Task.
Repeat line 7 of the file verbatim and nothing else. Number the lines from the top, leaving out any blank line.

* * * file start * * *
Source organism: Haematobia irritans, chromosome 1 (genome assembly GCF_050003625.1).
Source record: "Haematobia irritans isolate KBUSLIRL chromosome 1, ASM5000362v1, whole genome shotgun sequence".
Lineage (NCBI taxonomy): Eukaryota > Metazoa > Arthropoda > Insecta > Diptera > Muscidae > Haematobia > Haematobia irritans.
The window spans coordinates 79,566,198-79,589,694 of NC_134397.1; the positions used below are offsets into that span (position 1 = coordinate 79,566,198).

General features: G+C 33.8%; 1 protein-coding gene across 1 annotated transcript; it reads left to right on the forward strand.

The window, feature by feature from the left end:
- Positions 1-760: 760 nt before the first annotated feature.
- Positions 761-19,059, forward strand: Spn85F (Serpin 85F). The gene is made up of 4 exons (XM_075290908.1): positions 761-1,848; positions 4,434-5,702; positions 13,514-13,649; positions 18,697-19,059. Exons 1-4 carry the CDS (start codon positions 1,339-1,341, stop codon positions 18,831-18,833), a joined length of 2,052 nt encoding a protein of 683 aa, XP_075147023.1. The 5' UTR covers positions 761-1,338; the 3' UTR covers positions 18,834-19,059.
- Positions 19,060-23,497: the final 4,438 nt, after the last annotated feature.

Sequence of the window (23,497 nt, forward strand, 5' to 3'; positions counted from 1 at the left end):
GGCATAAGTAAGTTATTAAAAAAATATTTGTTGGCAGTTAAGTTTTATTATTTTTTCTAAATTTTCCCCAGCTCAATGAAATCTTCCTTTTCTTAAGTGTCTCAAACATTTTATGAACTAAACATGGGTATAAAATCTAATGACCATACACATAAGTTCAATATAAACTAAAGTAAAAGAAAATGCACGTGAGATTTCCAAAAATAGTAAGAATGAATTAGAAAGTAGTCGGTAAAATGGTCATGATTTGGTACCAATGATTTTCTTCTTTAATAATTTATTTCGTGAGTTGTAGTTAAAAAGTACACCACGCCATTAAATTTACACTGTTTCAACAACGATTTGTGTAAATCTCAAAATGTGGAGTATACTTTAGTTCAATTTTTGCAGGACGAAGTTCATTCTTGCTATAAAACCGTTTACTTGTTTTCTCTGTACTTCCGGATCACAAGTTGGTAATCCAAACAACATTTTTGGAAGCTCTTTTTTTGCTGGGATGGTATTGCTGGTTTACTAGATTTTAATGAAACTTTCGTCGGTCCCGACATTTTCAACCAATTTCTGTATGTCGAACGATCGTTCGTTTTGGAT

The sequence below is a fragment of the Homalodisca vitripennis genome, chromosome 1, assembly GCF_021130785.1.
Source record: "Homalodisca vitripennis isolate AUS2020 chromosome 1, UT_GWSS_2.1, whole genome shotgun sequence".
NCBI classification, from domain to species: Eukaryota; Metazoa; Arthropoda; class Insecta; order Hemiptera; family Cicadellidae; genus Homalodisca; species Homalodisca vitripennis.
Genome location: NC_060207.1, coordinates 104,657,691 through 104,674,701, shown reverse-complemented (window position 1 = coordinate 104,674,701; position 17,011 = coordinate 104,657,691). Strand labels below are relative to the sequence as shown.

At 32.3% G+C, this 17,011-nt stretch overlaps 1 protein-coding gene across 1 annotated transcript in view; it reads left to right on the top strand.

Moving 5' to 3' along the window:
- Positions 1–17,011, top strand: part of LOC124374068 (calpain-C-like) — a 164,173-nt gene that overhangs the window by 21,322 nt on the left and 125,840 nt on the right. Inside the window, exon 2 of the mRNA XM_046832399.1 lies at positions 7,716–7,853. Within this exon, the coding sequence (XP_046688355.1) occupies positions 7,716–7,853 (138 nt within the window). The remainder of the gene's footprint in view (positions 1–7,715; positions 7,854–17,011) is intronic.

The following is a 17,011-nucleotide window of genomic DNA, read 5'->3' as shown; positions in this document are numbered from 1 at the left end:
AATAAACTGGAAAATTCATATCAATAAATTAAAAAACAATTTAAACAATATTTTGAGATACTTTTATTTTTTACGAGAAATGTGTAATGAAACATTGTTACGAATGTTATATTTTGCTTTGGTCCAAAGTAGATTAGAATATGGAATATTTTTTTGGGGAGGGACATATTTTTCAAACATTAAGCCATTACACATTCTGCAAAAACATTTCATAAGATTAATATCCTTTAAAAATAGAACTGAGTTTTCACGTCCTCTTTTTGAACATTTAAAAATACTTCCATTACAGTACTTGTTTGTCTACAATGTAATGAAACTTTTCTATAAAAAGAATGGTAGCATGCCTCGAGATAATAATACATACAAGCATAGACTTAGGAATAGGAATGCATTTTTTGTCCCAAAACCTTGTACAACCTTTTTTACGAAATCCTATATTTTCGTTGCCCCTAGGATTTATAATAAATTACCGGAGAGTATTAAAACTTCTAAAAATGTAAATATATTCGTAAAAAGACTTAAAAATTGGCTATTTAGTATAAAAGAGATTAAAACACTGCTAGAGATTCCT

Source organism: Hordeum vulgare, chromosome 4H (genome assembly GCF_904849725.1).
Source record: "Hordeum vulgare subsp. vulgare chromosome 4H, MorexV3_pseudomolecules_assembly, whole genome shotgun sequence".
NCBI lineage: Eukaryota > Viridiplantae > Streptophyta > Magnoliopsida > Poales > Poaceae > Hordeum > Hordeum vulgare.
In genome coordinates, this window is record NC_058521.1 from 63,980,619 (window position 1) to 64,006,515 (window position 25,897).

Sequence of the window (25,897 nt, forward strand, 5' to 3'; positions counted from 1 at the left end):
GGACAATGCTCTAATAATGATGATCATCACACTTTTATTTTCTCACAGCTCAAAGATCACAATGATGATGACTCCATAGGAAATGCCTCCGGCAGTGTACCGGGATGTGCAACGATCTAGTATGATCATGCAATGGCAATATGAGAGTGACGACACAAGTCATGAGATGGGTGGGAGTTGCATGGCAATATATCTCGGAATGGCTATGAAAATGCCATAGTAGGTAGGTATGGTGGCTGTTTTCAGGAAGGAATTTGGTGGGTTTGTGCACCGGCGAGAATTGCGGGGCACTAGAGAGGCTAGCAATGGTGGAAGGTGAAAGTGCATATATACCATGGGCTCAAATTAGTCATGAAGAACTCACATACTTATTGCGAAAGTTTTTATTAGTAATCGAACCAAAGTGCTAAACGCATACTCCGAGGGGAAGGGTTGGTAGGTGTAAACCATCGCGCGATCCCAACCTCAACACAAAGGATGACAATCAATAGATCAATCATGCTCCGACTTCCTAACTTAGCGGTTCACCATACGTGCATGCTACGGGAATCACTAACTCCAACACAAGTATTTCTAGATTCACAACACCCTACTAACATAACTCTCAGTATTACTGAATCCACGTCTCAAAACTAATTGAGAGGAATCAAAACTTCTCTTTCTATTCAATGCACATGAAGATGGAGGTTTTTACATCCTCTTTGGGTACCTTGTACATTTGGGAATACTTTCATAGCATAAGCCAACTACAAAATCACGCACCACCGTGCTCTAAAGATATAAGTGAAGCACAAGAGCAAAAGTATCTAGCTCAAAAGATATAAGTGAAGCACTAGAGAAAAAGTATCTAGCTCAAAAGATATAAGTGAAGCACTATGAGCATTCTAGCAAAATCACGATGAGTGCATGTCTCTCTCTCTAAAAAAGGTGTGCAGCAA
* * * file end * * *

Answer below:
- Positions 1-760: 760 nt before the first annotated feature.